1937 -- When clashes with the Communist Party broke out, his house, where he lived with other anarchists, was attacked on 4th May 1937. They were all labelled "counter-revolutionaries", disarmed, deprived of their papers and forbidden to go out into the street. There was still shooting in the streets when, on 5th May 1937, news arrived from Italy of Antonio Gramsci's death in a fascist prison. Then, after writing his last letter home to his daughter &endash; his spiritual final testament, Berneri went out and walked towards Radio Barcelona where they were commemorating the death of the Communist Gramsci, who had written in 'Ordine Nuovo' [20] "We must never permit ourselves to be enemies of the anarchists; enemies have contradictory ideas, not merely different ones [21]". Leaving Radio Barcelona, Berneri set off for the Plaça de la Generalitat [22], where some Stalinists shouted out to him. Before he could turn and look, they opened fire with machine guns, and left his dead body there on the street.

Sims watercolor
1937 -- Spain: Return to "normalization" in Barcelona. The Republican government had sent troops to take over the telephone exchange on May 3, pitting the anarchists & Poumists on one side against the Republican government & the Stalinist Communist Party on the other, in pitched street battles, resulting in 500 anarchists killed. Squads of Communist Party members took to the streets on May 6 to assassinate leading anarchists. Today, among those found murdered, was the Italian anarchist Camillo Berneri, an outspoken anti-communist.

?Chant des journées de mai sur l'air de "¡Ay Carmela!":

La Garde d'assaut marche...
Au Central Téléphonique...
Défi aux prolétaires...
Provocation stalinienne...
On ne peut laisser faire...
Le sang coule dans la ville...
POUM et FAI et CNT...
Avaient seuls pris Barcelone...
La République s'arme...
Mais d'abord contre nous autres...
A Valence et à Moscou.
Le même ordre nous condamne...
Ils ont juré d'abattre...
L'autonomie ouvrière...
Pour le lutte finale...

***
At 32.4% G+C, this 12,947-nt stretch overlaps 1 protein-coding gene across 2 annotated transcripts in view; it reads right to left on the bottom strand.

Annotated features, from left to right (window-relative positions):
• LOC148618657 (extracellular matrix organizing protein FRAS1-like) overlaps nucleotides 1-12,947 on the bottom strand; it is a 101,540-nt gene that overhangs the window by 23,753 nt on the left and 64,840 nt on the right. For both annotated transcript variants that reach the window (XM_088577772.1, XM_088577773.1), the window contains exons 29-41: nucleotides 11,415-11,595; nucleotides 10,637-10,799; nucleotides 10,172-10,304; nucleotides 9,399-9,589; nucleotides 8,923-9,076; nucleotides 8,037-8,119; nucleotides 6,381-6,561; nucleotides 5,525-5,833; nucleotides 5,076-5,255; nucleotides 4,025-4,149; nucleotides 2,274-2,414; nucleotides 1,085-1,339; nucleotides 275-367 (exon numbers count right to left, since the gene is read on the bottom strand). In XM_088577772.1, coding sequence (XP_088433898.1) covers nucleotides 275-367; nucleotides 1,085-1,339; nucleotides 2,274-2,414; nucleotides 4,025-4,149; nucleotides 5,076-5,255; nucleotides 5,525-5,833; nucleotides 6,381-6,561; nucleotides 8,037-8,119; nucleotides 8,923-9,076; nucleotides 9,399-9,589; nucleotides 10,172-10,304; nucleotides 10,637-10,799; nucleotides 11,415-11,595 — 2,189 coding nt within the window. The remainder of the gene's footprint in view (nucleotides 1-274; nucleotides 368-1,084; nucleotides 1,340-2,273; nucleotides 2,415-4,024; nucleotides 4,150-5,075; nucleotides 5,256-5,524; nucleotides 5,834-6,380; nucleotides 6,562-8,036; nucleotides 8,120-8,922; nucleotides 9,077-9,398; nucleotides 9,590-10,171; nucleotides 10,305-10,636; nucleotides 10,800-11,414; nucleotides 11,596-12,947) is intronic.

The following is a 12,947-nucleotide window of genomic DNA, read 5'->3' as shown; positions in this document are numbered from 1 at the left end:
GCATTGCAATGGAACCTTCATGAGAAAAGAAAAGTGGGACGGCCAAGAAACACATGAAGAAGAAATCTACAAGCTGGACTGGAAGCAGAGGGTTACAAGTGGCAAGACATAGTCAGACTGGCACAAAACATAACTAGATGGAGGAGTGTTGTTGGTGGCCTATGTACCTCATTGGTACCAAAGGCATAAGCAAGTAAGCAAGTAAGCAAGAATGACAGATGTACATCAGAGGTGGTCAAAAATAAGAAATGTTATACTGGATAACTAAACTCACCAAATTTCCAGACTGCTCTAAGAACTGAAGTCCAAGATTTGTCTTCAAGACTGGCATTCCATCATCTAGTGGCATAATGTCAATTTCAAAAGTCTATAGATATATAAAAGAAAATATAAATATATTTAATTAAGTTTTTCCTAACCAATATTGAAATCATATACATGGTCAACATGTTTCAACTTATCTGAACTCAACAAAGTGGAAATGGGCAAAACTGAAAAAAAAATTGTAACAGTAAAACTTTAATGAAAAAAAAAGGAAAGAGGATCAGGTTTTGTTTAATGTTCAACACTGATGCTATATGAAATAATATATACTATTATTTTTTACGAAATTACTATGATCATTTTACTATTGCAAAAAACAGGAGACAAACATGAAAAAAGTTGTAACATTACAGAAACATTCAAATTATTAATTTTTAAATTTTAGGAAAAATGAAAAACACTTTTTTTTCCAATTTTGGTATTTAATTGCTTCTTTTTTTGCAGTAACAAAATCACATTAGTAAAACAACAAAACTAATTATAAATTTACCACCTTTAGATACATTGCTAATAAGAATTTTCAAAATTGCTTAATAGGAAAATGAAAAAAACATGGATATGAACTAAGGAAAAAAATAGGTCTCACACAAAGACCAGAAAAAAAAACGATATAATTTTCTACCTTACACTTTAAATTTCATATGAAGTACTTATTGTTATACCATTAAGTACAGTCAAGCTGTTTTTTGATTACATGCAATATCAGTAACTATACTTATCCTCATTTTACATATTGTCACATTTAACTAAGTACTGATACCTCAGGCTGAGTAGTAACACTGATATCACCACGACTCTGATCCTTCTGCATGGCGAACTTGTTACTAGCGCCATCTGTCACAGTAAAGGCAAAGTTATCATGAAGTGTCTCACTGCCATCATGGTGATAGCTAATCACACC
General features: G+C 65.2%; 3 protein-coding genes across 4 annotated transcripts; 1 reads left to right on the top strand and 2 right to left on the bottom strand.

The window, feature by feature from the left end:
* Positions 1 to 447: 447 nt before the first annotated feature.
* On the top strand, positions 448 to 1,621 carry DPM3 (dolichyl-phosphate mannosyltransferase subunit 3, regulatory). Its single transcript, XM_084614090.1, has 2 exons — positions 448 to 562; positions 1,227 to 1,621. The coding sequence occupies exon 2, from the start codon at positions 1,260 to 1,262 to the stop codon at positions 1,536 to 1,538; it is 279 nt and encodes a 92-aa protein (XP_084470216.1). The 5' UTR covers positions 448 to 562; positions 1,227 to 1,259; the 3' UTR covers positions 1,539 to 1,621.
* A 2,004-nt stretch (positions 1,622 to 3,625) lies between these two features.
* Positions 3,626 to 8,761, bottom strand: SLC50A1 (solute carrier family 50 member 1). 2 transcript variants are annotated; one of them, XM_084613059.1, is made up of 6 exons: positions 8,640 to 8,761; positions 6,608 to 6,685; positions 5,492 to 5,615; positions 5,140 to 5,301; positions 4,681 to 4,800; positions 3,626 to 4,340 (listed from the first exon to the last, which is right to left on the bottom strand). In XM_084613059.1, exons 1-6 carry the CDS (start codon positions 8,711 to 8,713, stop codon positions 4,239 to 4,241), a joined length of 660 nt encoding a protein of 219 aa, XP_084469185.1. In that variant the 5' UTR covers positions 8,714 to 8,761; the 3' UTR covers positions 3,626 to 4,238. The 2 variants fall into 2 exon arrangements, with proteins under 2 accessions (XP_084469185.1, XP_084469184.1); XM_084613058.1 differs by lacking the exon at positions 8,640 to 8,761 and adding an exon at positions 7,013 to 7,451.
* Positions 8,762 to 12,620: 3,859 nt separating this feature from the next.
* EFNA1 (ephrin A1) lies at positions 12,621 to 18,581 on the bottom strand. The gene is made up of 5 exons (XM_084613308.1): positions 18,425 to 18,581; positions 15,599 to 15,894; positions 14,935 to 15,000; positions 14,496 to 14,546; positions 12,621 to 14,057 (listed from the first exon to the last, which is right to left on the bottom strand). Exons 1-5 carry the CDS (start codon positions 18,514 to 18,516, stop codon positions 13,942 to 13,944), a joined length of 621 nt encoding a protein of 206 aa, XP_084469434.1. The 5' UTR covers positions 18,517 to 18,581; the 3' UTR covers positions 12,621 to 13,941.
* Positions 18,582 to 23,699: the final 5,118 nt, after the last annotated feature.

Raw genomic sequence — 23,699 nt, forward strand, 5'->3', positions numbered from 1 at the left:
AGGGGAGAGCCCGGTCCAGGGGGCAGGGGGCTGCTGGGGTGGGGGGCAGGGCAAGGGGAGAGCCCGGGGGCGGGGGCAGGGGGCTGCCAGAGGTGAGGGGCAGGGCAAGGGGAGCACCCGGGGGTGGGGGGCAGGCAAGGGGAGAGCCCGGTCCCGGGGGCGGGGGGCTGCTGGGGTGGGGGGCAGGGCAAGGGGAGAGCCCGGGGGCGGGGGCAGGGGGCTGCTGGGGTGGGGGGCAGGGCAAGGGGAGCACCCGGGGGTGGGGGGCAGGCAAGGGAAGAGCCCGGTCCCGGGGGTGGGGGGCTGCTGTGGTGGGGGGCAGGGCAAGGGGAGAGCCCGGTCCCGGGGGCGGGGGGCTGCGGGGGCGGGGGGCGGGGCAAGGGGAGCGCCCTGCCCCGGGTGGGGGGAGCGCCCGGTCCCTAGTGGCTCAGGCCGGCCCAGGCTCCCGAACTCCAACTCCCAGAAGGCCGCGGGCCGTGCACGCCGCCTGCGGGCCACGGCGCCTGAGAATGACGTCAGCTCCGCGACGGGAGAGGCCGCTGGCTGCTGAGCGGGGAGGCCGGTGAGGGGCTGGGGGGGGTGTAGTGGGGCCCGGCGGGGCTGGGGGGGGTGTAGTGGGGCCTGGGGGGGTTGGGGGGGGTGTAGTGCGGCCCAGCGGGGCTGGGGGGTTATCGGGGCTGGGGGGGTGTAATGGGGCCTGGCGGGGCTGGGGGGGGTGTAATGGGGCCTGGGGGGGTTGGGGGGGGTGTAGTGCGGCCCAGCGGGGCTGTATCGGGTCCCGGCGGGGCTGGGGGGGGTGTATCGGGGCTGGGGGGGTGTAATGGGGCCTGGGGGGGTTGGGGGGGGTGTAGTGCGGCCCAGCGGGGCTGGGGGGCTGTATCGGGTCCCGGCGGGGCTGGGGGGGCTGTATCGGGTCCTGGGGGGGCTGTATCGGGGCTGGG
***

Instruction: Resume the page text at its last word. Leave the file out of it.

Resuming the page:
Que le front d'Aragon vienne...
Camardes-ministres ...
Dernière heure pour comprendre...
Honte à ceux qui choisissent...
L'aliénation étatique...

1949 -- Marie-Louise Berneri, anarchist activist, author, dies. Involved with short lived "Revision," with Luis Mercier Vega. Her father Camillo Berneri, was assassinated in Spain in 1937 by the Communists. Member of the group that edited "Revolt," "War Commentary" & the still publishing "Freedom," issued by the Freedom Bookstore (co-founded by Peter Kropotkin) group in London. Wrote Journey Through Utopia; Neither East Nor West. George Woodcock & Ivan Avacumovic dedicated their biography of Peter Kropotkin, The Anarchist Prince (1950) to Marie-Louise Berneri, "a true disciple of Kropotkin."

In Italian,

1962 -- Giovanna Berneri dies.

1994 -- Spanish anarchist, feminist, educator Federica Montseny (1905-1994) dies, Toulouse, France.

Daughter of Catalan anarchists, she helped re-establish her father's paper "Revista Blanca," & later founded the monthly "Novella ideal" (publishing novels of libertarian propaganda, speaking about antimilitarism, mutual aid, free love, etc). Involved with regional committees of the CNT/FAI, during the Spanish Revolution urging participation in the Republican government. She joined the new republican government with three other CNT members (a source of much bitter debate). As Minister of Health, she helped enact legalized abortion. She & her companion, Germinal Esgleas, fled into exile in France along with thousands of others with the defeat of the Republic.

They continued their anarchist activities opposing Franco & twice landed in French prisons.

See Camillo Berneri's "Open letter to comrade Federica Montseny",

Federica Montseny: An anarchist organizer in Barcelona, Spain, in the Autumn of 1936. Against the advancing nationalists, she agreed to work with Largo Caballero's government (with a position of Minister of Health) at the same time as her fellow-CNT member Garcia Oliver. It has been argued that it was a mistake for some anarchists to work within the government of Barcelona during the Spanish Civil War, weakening their most basic of principles. See Camillo Berneri's "Open letter to comrade Federica Montseny",

Albert Camus  claimed that all modern revolutions have simply enlarged the power of the state, and he moved on to his last gloomy novel The Fall in 1956. In the 1950s he was drawn ever closer to the struggling journals of the anarchists. His biographer Herbert Lottman comments on his association with Pierre Monatte, who published Révolution Prolétarienne, with Giovanna Berneri of Volontà, Jean Paul Samson who published Témoins, Maurice Joyeux of Le Libertaire and Le Monde Libertaire, and with the Spanish exiles who produced Solidaridad Obrera until, as Lottman explains, "the paper was eventually banned by the de Gaulle government to avoid giving offence to General Franco.''